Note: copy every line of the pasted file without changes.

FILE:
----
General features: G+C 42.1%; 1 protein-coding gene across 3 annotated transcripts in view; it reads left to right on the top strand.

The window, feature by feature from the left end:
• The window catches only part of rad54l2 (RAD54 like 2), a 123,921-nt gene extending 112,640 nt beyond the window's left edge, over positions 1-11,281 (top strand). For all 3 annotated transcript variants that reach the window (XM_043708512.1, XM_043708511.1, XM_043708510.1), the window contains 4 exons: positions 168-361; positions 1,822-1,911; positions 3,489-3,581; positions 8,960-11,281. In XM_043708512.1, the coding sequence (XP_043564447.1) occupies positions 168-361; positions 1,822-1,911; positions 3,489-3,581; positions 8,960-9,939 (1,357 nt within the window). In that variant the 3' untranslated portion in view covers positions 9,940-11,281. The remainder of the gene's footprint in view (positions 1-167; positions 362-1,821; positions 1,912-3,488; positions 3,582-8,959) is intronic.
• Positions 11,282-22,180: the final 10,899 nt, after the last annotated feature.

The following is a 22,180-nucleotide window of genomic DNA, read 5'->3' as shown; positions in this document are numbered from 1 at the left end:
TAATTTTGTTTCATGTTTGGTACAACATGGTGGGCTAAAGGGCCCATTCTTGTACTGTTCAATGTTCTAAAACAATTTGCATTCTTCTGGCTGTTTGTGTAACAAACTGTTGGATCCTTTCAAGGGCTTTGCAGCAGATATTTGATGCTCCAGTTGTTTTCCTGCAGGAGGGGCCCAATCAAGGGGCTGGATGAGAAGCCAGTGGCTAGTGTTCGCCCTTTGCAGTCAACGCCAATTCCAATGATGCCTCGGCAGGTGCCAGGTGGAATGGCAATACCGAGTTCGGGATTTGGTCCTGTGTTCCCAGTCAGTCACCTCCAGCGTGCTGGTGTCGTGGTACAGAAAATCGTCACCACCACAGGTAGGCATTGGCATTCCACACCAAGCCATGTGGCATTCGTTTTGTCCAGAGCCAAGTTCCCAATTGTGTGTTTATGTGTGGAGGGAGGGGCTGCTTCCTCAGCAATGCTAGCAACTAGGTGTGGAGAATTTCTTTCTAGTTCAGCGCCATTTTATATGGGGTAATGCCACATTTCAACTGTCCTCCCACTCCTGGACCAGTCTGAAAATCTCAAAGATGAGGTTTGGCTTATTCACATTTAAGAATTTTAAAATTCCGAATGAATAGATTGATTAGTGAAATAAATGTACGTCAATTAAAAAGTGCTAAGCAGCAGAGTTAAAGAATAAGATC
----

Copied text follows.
General features: G+C 42.1%; 1 protein-coding gene across 3 annotated transcripts in view; it reads left to right on the top strand.

The window, feature by feature from the left end:
• The window catches only part of rad54l2 (RAD54 like 2), a 123,921-nt gene extending 112,640 nt beyond the window's left edge, over positions 1-11,281 (top strand). For all 3 annotated transcript variants that reach the window (XM_043708512.1, XM_043708511.1, XM_043708510.1), the window contains 4 exons: positions 168-361; positions 1,822-1,911; positions 3,489-3,581; positions 8,960-11,281. In XM_043708512.1, the coding sequence (XP_043564447.1) occupies positions 168-361; positions 1,822-1,911; positions 3,489-3,581; positions 8,960-9,939 (1,357 nt within the window). In that variant the 3' untranslated portion in view covers positions 9,940-11,281. The remainder of the gene's footprint in view (positions 1-167; positions 362-1,821; positions 1,912-3,488; positions 3,582-8,959) is intronic.
• Positions 11,282-22,180: the final 10,899 nt, after the last annotated feature.

The following is a 22,180-nucleotide window of genomic DNA, read 5'->3' as shown; positions in this document are numbered from 1 at the left end:
TAATTTTGTTTCATGTTTGGTACAACATGGTGGGCTAAAGGGCCCATTCTTGTACTGTTCAATGTTCTAAAACAATTTGCATTCTTCTGGCTGTTTGTGTAACAAACTGTTGGATCCTTTCAAGGGCTTTGCAGCAGATATTTGATGCTCCAGTTGTTTTCCTGCAGGAGGGGCCCAATCAAGGGGCTGGATGAGAAGCCAGTGGCTAGTGTTCGCCCTTTGCAGTCAACGCCAATTCCAATGATGCCTCGGCAGGTGCCAGGTGGAATGGCAATACCGAGTTCGGGATTTGGTCCTGTGTTCCCAGTCAGTCACCTCCAGCGTGCTGGTGTCGTGGTACAGAAAATCGTCACCACCACAGGTAGGCATTGGCATTCCACACCAAGCCATGTGGCATTCGTTTTGTCCAGAGCCAAGTTCCCAATTGTGTGTTTATGTGTGGAGGGAGGGGCTGCTTCCTCAGCAATGCTAGCAACTAGGTGTGGAGAATTTCTTTCTAGTTCAGCGCCATTTTATATGGGGTAATGCCACATTTCAACTGTCCTCCCACTCCTGGACCAGTCTGAAAATCTCAAAGATGAGGTTTGGCTTATTCACATTTAAGAATTTTAAAATTCCGAATGAATAGATTGATTAGTGAAATAAATGTACGTCAATTAAAAAGTGCTAAGCAGCAGAGTTAAAGAATAAGATC